NASA News

Chris Rink
757-864-6786, 757-344-7711
christopher.p.rink@nasa.gov

Timothy Allen
National Institute of Aerospace, Hampton, Va.
757-325-6723
timothy.allen@nianet.org
07.06.11
 
RELEASE : 11-059
 
 
NASA Researchers Win R&D 100 Award for Temperature Sensor
 
 
HAMPTON, Va. -- A team of scientists based at NASA's Langley Research Center were named winners in late June of the 49th Annual R&D 100 Award for developing the "SansEC Temperature Sensor."

Led by the late Stanley Woodard, principle investigator of the SansEC technology, the group includes co-inventor Bryant Taylor from ATK Space Systems and Chuantong Wang, a research scientist from the nearby National Institute of Aerospace.

The R&D 100 Awards, widely recognized as the "Oscars of Innovation," salute the 100 most technologically significant products from around the world introduced into the marketplace over the past year. Winners of the R&D 100 Awards are selected by an independent judging panel and the editors of R&D Magazine.

"It is a great feeling of accomplishment to have your work selected as a R&D 100 award," said Taylor. "My thoughts go back to the many good times I had working with the late Dr. Stanley Woodard on this technology and his persistent quest of achieving what seems to be unachievable."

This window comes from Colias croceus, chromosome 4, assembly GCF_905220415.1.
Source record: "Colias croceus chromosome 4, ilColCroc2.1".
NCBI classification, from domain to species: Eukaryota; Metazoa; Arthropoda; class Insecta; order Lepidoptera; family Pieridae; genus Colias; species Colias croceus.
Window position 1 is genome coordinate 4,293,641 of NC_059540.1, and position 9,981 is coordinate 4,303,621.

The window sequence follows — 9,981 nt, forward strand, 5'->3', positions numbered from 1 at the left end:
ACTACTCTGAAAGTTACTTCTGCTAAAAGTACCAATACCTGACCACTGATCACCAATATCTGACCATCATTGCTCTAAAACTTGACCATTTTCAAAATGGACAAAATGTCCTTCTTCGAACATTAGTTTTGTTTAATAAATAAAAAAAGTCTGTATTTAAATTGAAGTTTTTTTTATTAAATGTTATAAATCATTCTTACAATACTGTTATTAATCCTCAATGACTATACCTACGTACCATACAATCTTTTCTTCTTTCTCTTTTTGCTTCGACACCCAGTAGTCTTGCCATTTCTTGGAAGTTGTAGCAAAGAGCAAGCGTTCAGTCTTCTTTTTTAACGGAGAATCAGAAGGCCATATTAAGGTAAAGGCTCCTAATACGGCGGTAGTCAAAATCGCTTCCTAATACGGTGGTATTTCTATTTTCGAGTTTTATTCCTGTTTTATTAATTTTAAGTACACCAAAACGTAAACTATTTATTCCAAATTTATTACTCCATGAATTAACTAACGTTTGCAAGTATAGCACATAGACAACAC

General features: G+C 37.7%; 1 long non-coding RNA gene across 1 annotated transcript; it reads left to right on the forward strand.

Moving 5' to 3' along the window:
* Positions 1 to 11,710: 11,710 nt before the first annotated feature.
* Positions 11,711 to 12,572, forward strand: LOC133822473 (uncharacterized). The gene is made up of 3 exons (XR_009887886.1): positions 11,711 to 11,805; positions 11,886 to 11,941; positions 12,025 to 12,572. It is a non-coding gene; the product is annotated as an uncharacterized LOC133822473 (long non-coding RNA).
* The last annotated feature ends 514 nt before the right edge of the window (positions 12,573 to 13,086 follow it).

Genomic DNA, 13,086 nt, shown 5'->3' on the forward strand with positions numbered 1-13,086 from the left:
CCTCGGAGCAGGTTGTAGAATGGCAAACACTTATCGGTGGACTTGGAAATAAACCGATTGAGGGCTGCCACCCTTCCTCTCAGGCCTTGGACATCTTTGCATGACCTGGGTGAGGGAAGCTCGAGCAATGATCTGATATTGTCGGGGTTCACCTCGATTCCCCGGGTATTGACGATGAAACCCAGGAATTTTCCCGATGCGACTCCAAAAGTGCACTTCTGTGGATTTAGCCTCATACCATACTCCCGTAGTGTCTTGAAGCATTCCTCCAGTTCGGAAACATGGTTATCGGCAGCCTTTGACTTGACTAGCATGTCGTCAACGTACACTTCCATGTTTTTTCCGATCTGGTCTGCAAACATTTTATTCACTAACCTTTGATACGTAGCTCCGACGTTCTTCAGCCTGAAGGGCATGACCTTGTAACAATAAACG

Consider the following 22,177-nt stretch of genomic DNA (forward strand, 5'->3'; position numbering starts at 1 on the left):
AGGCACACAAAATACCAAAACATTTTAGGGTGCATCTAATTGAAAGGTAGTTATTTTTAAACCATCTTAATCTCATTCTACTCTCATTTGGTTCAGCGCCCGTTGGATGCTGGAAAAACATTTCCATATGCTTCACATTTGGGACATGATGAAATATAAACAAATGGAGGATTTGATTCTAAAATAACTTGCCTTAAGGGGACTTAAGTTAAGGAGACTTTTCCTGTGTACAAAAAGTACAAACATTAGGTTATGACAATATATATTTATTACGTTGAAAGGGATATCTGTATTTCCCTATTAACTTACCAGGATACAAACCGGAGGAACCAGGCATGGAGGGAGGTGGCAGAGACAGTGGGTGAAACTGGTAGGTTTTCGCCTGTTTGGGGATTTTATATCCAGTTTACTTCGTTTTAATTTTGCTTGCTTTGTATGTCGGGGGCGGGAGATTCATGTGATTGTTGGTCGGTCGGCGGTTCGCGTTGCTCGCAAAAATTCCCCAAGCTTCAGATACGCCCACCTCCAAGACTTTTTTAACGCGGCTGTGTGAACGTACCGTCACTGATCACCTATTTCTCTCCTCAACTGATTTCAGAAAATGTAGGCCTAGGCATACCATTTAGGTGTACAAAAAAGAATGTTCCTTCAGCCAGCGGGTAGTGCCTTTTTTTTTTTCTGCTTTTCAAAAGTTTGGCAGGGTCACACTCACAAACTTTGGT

NASA scientists originally developed SansEC as a method of having thermal insulation serve as a damage detection system for inflatable space structures and discovered its additional unique qualities as a new way of doing electrical systems.

Unlike other sensors, a SansEC sensor can be designed for measurements unrelated to each other -- like temperature and fluid level -- and easily switch from one to another or do both simultaneously.

Traditional closed-circuit sensors use electrical connections that can be degraded or damaged and have the potential for electrical arcing, but the SansEC open-circuit sensor has no conventional electrical connections making it highly resilient to damage. It operates as a single component and not only weighs less than its closed-circuit counterparts but can be manufactured at a lower cost. It uses fewer materials; requires less time and labor; produces less waste and has a wide range of commercial applications.

The sensor promises to advance vehicle safety by improving the detection of tire damage compared to conventional tire pressure monitoring systems. It can be configured to measure some physical quantities or changes without exposing electrical components to harsh environments, like gaseous ammonia or chlorine.

Woodard, Taylor and Wang will be honored at the R&D 100 Awards Banquet on Oct. 13, 2011, in Orlando.

For more information about NASA Langley Research Center visit:

www.nasa.gov/langley


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